The purpose of the field outing was to observe some of the changes that have taken place on the Bog of Allen.
Our first stop was at The Irish Peatland Conservation Council’s boardwalk at Lullymore where we viewed a small intact raised bog. We discussed the formation process of raised bogs and the flora and fauna that are found there. The subject of the disappearance of the Red Grouse and the possibility of their re-introduction to bog areas also arose. A sample of Bog Butter was examined and an interesting discussion followed as to the reasons why butter was placed in the bog hundreds of years ago. Numerous reasons were put forward such as to preserve it until a time of need, to keep large quantities away from the eyes of the Landlord or Sheriff. This practice was also used as a means of taking away or cleansing the bad luck from a house after a death.
We then proceed to three areas of post industrial peat extraction.
Firstly we viewed a grassland farm. This area is flourishing where once there was eight to ten metres of raised bog. A number of years ago the area was part of the An Foras Taluntais Peatland Research Station at Lullymore. Weather recording formed part of that research and in 1972 a temperature reading of -18.8C was recorded on this site. This was the lowest temperature reading recorded anywhere in Ireland for the 20th Century.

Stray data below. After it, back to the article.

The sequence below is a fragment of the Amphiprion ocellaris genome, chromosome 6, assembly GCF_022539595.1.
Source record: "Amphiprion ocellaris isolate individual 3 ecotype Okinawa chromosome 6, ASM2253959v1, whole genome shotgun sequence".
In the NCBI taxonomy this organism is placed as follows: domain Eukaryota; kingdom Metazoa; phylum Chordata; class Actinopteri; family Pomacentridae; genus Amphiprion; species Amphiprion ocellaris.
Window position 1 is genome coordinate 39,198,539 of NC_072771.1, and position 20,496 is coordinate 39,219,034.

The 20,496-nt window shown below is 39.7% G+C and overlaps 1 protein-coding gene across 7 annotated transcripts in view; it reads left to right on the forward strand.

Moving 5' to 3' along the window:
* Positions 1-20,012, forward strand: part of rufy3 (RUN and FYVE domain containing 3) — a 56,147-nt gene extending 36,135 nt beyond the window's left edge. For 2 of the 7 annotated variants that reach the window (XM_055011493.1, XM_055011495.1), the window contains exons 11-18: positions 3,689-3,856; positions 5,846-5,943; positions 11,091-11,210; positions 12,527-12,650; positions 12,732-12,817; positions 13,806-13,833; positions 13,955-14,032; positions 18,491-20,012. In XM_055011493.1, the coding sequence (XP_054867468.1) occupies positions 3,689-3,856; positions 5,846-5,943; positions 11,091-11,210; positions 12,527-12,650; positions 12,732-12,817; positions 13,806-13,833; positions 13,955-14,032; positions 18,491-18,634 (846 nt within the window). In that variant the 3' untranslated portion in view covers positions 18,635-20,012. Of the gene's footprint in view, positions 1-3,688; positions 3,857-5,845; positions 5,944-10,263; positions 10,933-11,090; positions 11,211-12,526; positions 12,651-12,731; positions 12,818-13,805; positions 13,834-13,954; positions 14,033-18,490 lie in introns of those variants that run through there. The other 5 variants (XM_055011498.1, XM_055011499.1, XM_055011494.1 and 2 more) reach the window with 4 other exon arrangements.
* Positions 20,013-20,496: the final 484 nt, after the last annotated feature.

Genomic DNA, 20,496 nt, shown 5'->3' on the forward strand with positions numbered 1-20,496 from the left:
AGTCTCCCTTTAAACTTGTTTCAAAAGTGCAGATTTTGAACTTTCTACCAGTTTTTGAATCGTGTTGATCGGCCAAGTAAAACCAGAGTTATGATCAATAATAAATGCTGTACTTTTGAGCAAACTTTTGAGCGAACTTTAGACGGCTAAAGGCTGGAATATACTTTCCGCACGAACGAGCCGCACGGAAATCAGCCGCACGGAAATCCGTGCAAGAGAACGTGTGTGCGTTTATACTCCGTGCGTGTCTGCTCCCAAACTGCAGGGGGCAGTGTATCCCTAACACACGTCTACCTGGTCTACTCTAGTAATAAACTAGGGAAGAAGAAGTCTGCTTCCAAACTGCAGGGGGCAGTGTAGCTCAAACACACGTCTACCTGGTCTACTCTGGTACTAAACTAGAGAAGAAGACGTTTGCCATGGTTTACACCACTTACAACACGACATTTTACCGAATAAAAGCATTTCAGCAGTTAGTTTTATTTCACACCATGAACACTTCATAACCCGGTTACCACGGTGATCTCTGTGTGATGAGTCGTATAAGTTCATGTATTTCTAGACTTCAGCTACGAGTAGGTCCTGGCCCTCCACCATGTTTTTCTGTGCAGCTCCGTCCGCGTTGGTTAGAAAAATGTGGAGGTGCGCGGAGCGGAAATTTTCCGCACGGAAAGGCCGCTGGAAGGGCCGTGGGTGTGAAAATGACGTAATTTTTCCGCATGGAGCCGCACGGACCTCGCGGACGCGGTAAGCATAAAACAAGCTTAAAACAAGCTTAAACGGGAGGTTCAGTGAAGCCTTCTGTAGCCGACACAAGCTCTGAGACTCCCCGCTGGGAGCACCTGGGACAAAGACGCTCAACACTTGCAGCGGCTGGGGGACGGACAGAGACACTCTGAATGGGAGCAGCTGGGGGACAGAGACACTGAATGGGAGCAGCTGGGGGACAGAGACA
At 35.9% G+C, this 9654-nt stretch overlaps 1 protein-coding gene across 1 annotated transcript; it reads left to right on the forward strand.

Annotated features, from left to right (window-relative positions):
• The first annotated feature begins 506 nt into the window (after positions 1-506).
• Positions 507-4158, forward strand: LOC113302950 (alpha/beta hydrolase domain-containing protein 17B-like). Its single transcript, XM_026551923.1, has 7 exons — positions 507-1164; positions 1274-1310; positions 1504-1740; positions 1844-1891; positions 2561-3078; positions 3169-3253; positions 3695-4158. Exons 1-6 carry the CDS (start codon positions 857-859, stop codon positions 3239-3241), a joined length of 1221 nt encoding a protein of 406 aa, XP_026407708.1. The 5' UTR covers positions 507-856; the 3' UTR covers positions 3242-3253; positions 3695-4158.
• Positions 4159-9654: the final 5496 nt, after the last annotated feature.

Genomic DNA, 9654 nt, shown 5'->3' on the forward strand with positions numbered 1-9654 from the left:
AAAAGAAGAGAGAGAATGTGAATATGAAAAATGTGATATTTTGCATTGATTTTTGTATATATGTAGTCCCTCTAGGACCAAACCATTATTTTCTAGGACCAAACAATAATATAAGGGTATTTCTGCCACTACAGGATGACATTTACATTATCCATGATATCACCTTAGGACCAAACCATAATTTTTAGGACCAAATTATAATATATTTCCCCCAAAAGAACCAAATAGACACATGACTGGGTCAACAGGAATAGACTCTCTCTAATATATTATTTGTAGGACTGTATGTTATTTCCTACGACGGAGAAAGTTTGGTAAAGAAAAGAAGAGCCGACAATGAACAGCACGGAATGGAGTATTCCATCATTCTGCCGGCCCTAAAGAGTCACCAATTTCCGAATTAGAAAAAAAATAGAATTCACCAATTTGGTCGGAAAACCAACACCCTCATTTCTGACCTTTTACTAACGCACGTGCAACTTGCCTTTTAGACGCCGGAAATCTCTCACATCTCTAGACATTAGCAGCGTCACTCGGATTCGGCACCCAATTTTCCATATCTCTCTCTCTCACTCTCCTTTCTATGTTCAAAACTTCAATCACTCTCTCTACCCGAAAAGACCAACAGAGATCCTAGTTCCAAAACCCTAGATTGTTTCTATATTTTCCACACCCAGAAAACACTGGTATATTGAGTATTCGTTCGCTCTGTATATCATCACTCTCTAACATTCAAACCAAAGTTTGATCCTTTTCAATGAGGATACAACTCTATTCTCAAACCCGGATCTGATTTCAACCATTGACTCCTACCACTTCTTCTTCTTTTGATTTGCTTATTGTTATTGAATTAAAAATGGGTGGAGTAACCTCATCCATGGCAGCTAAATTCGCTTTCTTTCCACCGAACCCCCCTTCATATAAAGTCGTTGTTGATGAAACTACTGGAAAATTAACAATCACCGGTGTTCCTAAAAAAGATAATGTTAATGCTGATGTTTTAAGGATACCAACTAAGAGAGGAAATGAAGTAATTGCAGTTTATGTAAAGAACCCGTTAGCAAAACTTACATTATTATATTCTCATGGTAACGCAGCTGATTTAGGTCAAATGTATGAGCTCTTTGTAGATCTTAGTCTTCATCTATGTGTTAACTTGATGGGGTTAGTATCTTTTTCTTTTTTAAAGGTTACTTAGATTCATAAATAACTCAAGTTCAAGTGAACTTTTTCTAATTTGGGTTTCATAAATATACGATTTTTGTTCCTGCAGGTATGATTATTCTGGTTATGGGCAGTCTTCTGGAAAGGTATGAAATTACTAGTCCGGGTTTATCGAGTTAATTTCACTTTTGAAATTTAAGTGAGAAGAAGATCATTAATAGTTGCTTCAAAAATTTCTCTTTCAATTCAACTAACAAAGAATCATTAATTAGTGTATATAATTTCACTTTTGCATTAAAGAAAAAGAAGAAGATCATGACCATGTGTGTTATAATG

Next, a short distance away we came to an area of wild bogland meadows and birch/willow woodland. This cut-away has colonised with vegetation in a short time. A few years ago a colony of the very rare Marsh Fritillary Butterfly was found here. Since then the area has been monitored by a number of enthusiasts and lately the area has been designated a nature reserve and is managed by Butterfly Conservation Ireland in partnership with Bord na Mona, the owners of the site. Due to the species rich nature of the flora on the site, upwards of twenty species of butterfly and over one hundred and fifty species of moth have been recorded here.
Our final area of observation was a recently developed wetland that has flooded naturally. At the time of our visit the abundance of Bog Cotton gave a very picturesque view. The area is now home to mute and whooper swan, duck, curlew, grey heron, golden plover and lapwing.
The above three areas gave some insight as to how cutaway bog may develop in the future
The group then retired to Lullymore Heritage Centre for light refreshments and to reflect on the proceedings.
Our thanks to Irish Peatland Conservation Council, Mr. Philip Doyle, Bord na Mona, Butterfly Conservation Ireland and Lullymore Heritage Park.